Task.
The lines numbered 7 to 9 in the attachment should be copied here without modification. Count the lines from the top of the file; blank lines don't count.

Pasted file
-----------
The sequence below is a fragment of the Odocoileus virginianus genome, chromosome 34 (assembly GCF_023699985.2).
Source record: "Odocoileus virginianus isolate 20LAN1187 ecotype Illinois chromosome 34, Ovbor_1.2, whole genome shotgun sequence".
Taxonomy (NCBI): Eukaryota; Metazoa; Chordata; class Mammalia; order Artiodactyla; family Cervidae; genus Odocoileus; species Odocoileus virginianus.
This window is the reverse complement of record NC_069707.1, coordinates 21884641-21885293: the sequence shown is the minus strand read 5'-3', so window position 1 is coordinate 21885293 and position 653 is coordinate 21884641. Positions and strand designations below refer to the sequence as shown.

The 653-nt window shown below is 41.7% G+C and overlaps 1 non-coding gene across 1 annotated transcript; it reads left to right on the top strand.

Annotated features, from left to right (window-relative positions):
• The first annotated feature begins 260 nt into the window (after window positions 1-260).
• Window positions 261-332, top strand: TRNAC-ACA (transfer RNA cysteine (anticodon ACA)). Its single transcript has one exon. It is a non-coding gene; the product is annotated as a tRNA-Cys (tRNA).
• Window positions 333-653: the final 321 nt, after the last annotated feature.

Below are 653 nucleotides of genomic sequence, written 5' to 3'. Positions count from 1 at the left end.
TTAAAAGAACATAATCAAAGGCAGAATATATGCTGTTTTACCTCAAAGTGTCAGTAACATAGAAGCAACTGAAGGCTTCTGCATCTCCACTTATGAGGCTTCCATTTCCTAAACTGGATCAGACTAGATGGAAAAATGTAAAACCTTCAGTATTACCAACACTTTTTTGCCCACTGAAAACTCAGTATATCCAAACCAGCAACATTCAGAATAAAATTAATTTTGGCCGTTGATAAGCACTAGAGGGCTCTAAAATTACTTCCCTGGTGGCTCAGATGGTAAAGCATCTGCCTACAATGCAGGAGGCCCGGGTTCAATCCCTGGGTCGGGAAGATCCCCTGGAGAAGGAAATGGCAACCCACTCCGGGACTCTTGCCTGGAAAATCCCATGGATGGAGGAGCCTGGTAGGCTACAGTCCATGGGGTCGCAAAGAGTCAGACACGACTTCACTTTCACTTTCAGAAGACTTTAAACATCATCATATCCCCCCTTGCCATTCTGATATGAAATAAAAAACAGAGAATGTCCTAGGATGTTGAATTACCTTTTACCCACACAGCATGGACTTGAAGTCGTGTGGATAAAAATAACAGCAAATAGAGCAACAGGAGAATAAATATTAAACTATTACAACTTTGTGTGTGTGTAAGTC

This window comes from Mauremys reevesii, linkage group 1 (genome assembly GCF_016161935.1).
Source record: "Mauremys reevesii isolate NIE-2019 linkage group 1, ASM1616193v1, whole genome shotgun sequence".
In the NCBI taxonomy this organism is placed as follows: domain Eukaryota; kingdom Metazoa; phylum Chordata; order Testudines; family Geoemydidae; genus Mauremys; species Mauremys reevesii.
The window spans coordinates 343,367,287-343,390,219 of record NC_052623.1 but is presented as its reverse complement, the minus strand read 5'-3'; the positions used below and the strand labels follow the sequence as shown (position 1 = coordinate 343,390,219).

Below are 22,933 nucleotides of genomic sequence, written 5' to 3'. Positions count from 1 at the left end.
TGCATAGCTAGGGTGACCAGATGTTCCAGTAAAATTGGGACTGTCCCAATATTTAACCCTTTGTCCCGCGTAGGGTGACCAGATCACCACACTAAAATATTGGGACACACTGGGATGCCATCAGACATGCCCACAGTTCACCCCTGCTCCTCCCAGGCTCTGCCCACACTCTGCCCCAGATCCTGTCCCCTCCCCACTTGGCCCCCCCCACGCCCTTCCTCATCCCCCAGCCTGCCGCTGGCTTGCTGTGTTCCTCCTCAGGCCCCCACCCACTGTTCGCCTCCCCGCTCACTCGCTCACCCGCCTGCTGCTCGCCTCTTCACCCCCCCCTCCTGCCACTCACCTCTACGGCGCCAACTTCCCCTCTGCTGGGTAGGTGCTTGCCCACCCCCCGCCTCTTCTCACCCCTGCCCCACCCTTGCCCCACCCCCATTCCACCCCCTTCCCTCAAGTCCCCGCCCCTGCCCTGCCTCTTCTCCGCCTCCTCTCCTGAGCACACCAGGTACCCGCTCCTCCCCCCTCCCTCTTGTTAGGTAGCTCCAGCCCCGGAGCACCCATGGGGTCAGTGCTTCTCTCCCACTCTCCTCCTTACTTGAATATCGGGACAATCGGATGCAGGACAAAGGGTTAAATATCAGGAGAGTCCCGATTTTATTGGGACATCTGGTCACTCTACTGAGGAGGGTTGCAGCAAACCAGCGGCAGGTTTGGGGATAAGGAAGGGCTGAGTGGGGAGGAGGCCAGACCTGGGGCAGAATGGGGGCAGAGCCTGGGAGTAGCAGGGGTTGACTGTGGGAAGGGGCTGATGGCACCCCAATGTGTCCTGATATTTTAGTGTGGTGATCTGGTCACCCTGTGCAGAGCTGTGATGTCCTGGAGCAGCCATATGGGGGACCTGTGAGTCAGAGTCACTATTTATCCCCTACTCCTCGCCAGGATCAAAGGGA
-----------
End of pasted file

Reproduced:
• The first annotated feature begins 260 nt into the window (after window positions 1-260).
• Window positions 261-332, top strand: TRNAC-ACA (transfer RNA cysteine (anticodon ACA)). Its single transcript has one exon. It is a non-coding gene; the product is annotated as a tRNA-Cys (tRNA).
• Window positions 333-653: the final 321 nt, after the last annotated feature.